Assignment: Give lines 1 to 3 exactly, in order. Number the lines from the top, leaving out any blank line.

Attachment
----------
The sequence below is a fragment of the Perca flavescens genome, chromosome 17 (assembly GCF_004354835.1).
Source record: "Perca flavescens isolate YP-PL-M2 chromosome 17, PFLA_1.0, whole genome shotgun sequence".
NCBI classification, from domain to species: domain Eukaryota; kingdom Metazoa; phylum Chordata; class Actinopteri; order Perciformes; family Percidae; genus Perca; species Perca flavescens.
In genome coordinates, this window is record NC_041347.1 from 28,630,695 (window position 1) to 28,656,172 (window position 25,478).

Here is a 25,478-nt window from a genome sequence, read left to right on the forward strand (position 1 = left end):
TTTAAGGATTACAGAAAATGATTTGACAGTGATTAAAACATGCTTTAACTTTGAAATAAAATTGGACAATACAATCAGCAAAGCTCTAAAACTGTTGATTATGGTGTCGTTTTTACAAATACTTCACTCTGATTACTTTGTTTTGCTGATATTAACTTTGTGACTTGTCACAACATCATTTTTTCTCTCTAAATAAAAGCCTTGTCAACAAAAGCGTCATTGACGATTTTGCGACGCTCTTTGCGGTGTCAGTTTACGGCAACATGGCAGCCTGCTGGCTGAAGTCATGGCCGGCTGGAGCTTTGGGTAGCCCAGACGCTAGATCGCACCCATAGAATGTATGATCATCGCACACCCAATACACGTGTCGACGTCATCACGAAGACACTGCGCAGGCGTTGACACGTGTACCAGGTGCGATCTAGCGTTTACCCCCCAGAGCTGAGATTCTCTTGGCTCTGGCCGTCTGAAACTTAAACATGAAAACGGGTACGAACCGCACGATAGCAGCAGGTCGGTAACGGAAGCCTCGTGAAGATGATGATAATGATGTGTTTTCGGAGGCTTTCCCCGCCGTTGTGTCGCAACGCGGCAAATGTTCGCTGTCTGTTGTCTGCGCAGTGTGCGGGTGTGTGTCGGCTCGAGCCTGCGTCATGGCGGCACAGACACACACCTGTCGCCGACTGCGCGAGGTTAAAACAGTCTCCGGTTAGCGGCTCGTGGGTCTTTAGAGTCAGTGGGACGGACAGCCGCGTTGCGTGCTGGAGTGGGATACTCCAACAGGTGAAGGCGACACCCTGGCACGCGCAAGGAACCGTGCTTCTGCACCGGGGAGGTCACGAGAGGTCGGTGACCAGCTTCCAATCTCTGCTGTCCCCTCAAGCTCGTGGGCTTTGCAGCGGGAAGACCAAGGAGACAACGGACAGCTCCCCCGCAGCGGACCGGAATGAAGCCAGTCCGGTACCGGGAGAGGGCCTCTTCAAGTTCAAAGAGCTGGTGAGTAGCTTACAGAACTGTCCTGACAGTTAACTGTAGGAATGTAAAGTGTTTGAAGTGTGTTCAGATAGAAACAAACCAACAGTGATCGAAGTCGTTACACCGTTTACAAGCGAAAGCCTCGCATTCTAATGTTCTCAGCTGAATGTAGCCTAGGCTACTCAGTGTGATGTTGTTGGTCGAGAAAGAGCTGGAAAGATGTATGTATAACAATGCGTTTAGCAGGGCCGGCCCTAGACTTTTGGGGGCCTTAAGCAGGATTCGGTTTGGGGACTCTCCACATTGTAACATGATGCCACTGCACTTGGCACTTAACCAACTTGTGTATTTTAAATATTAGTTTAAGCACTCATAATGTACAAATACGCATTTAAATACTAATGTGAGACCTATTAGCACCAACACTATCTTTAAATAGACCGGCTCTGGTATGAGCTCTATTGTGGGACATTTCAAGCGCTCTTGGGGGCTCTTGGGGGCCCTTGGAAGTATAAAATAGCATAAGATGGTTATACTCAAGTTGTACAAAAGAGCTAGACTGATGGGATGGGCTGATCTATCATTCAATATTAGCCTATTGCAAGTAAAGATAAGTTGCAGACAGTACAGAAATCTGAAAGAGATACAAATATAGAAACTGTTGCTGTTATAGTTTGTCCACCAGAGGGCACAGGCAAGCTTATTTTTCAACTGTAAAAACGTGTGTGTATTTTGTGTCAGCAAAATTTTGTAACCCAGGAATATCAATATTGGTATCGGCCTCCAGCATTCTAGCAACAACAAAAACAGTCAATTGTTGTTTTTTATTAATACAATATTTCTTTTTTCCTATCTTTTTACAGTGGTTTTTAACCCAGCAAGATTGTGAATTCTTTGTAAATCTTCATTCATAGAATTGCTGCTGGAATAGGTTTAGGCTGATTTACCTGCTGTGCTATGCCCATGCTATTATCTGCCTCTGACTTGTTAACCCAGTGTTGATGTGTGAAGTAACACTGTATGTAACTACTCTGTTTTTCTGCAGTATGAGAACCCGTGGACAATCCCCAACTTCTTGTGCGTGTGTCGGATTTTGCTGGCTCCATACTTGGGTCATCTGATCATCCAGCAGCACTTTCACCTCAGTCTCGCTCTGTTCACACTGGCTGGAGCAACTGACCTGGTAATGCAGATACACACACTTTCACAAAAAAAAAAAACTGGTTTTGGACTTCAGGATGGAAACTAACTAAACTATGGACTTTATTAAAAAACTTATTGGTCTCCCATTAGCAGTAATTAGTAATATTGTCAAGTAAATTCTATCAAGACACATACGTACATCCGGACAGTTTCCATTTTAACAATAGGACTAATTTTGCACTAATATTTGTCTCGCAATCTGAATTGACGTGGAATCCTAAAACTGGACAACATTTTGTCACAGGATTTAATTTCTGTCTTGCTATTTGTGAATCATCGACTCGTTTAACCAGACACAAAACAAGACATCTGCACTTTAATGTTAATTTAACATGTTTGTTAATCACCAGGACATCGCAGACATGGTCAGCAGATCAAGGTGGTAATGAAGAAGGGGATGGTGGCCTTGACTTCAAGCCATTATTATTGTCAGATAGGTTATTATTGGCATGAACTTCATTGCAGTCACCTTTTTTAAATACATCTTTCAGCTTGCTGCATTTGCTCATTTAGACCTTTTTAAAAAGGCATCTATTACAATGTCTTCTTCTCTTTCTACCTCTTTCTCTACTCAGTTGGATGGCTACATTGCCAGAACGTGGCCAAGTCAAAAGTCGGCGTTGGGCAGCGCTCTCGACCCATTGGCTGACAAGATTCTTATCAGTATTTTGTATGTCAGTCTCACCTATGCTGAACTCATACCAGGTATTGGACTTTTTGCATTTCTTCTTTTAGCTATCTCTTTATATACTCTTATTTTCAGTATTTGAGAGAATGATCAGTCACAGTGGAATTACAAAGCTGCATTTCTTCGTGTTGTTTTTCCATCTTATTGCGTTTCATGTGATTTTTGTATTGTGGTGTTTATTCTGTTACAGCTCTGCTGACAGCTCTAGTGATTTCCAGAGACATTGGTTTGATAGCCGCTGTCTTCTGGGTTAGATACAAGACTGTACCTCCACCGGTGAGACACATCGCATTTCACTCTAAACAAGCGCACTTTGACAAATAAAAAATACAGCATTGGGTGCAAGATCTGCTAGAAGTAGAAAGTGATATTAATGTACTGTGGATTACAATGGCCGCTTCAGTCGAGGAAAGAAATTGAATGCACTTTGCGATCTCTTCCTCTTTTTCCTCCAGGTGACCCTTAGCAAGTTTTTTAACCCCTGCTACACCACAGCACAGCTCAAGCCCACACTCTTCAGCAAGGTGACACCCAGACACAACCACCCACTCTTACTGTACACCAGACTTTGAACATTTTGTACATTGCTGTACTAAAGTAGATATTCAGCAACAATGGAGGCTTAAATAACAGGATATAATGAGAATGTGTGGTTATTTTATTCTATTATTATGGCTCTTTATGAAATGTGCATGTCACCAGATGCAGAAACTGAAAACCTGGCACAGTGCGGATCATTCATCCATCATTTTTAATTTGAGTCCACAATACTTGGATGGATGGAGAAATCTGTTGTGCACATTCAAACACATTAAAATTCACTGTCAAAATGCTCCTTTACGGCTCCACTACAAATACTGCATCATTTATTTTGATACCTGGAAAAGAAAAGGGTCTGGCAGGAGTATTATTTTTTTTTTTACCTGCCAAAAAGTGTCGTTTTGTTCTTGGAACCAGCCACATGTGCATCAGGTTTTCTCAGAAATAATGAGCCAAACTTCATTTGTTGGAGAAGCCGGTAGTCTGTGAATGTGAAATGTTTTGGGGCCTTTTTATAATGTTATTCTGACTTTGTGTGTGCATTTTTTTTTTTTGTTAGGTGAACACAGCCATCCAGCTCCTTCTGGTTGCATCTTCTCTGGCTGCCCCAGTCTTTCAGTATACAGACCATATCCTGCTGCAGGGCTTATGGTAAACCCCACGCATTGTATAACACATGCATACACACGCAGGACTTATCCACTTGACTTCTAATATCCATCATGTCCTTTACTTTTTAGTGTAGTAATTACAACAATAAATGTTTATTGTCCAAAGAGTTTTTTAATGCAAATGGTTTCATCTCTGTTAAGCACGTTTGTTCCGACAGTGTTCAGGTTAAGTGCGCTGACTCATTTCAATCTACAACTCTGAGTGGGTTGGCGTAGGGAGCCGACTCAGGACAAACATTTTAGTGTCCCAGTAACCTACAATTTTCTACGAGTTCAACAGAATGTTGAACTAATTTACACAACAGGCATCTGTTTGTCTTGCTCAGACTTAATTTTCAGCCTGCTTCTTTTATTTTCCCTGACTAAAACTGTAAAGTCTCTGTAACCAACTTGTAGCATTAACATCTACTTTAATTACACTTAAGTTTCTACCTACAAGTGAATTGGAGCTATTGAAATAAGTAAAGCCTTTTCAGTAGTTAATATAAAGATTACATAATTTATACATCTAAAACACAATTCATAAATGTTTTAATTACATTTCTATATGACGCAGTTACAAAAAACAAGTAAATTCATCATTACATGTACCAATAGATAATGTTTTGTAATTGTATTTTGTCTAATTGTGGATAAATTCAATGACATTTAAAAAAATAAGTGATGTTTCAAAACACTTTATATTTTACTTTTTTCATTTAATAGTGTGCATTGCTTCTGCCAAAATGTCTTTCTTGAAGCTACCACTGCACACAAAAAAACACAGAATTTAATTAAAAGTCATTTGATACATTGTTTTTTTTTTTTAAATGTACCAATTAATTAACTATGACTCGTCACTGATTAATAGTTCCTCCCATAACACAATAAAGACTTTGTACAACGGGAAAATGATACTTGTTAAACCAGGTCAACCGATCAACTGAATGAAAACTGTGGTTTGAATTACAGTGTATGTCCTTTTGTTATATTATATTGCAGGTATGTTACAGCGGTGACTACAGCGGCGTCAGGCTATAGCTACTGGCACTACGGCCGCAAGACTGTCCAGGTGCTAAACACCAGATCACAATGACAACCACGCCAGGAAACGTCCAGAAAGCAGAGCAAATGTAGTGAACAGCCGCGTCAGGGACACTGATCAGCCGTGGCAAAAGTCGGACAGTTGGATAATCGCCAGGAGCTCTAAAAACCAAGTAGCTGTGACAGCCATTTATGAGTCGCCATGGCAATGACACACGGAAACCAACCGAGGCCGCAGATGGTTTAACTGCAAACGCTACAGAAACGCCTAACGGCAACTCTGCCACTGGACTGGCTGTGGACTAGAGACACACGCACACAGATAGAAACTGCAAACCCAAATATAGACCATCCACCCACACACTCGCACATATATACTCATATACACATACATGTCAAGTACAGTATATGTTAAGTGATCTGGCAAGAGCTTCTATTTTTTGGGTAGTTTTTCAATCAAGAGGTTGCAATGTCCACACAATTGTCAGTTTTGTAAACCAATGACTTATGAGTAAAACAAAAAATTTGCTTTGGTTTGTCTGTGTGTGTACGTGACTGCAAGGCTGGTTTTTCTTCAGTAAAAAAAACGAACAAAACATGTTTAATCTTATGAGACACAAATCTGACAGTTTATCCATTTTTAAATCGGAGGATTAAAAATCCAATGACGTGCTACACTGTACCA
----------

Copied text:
The sequence below is a fragment of the Perca flavescens genome, chromosome 17 (assembly GCF_004354835.1).
Source record: "Perca flavescens isolate YP-PL-M2 chromosome 17, PFLA_1.0, whole genome shotgun sequence".
NCBI classification, from domain to species: domain Eukaryota; kingdom Metazoa; phylum Chordata; class Actinopteri; order Perciformes; family Percidae; genus Perca; species Perca flavescens.